Billions of dollars are being invested in the liquified natural gas (LNG) industry but these assets risk being stranded if they are not being built in alignment with net zero goals, say experts.
If energy companies are committed to achieving net zero by 2050, they have to ensure their gas assets are also able to meet the emissions targets, said Matthew Wittenstein, chief of section energy connectivity at the UN Economic and Social Commission for Asia and the Pacific (UN ESCAP).
“If that is not part of the investment plan when you’re building a terminal, then you have the real potential for stranded assets,” he said in an energy transition panel discussion at The Economist Impact’s Sustainability Week Asia.
Oil and gas operators, however, are still building LNG assets with much longer expected lifespans, said fellow panellist Luke Holt, waste to energy lead at Danish architecture and engineering consultancy Ramboll.
“A lot of these oil and gas operators are building assets with [lifespans] of 50 years. There’s a disparity somewhere in the market there, where their analysts are predicting something different to sustainability analysts,” he said.
According to the International Energy Agency’s (IEA) roadmap on achieving net zero by 2050, no new oil and gas fields should be approved for development from 2021 onwards. In addition, the future supply of oil and gas would be increasingly concentrated among a small number of low-cost producers, the report said.
“If we refer to the IEA’s net-zero technical pathway, it is clear that the amount of LNG that needs to be still in play by 2050 is actually really low,” said Xinying Tok, head of Southeast Asia for Carbon Trust, a climate advisory firm.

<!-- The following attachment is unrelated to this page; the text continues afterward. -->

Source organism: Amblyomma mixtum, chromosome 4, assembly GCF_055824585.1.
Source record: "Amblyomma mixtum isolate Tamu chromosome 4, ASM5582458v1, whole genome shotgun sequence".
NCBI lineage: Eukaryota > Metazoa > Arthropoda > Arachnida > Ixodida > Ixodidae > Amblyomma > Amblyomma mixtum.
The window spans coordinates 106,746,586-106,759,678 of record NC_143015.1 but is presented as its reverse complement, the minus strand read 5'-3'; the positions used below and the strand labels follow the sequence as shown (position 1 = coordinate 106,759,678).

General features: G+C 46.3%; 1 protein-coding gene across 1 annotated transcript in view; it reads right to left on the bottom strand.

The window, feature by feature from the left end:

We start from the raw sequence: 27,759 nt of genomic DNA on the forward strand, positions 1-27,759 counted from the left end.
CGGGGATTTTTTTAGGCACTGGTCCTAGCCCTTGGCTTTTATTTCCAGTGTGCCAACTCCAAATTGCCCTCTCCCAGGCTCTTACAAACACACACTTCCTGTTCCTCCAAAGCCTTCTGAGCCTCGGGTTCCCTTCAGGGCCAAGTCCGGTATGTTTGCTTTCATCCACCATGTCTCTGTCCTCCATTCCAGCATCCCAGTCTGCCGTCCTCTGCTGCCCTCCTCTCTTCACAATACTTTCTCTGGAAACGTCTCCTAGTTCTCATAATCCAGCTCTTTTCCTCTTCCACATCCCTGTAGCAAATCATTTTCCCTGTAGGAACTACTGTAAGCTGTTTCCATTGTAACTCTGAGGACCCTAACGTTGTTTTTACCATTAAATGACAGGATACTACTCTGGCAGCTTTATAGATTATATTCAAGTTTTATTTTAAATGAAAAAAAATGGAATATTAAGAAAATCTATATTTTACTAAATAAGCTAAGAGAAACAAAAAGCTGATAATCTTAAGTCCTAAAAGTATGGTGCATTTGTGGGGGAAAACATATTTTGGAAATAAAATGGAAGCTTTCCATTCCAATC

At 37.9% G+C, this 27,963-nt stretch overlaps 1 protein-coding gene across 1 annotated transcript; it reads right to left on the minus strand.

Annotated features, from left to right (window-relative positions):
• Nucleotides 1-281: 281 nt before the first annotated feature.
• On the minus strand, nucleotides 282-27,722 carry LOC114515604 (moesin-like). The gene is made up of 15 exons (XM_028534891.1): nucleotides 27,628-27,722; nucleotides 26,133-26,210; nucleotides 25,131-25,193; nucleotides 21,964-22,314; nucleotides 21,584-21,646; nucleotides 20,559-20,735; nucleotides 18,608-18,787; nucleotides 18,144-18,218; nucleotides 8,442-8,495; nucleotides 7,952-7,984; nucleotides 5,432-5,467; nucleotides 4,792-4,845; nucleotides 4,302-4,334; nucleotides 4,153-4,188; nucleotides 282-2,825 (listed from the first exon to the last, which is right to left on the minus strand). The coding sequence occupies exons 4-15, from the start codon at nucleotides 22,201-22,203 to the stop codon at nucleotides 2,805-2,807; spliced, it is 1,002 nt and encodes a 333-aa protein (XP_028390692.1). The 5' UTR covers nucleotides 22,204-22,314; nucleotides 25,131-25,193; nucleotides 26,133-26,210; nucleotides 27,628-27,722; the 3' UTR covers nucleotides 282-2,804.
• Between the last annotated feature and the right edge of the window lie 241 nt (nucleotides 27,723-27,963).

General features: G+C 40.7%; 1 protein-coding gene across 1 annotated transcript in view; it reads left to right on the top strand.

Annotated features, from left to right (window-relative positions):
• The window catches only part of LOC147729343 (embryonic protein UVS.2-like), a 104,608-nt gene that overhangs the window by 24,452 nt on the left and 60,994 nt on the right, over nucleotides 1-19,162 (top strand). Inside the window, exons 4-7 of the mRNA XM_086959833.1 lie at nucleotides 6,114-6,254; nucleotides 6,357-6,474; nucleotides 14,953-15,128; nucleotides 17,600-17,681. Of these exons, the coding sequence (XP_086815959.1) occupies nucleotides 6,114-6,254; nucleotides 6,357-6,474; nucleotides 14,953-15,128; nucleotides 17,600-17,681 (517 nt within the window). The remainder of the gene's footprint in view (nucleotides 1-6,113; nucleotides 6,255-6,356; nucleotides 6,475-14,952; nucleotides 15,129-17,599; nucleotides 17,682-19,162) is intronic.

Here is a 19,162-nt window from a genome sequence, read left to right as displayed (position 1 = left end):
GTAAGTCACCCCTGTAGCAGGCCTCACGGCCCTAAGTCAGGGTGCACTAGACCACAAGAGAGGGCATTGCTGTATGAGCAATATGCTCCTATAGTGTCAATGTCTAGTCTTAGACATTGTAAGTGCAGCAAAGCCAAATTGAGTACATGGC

Faced with pressure to ensure their portfolios are green, investors are likely to question the financial viability of LNG assets, said Tok. “The very short time frame that [LNG plants] can continue to run for is a key question to think about,” she said.
Investments in LNG are expected to accelerate and peak at US$42 billion globally in 2024, but then “fall off a cliff” as policymakers transition away from fossil fuels, according to a 2022 report by independent energy consultancy Rystad.
“New LNG projects are driven mainly by a short-term increase in natural gas demand in Europe and Asia due to Russia’s war in Ukraine and ensuing sanctions and restrictions placed on Russian gas exports,” said Rystad.
One clean energy benefit to the expansion of LNG infrastructure, however, is that exisitng pipelines and distribution networks can be repurposed to distribute hydrogen, said Holt.
“Building that infrastructure is stepping us in the right direction,” he added.
In countries including the United States, United Kingdom, France, Germany, Japan and Switzerland, mixing up to 20 per cent of hydrogen to fossil gas streams has proven to be possible without affecting the pipelines, data from the US National Renewable Energy Laboratory showed. While adapting existing natural gas pipelines to carry pure hydrogen is a relatively new process, only components such as pumps, compressors, measuring units and controls may need to be replaced, according to the German National Hydrogen Council.
It is important that investors and companies alike keep in mind that LNG is a transition fuel, speakers on The Economist Impact’s panel agreed.
“It is one thing to say, I’m going to buy more today because I need more today. It’s another to say I’m going to build more LNG terminals or gasification plants because I’m going to use it in the future,” said Wittenstein. “It needs to be net zero in 30 or 40 years, whatever the national targets are, or it is not going to work.”
“We cannot be kicking the can down the road where strandedness and asset devaluation keeps becoming the norm in the future,” said Tok.
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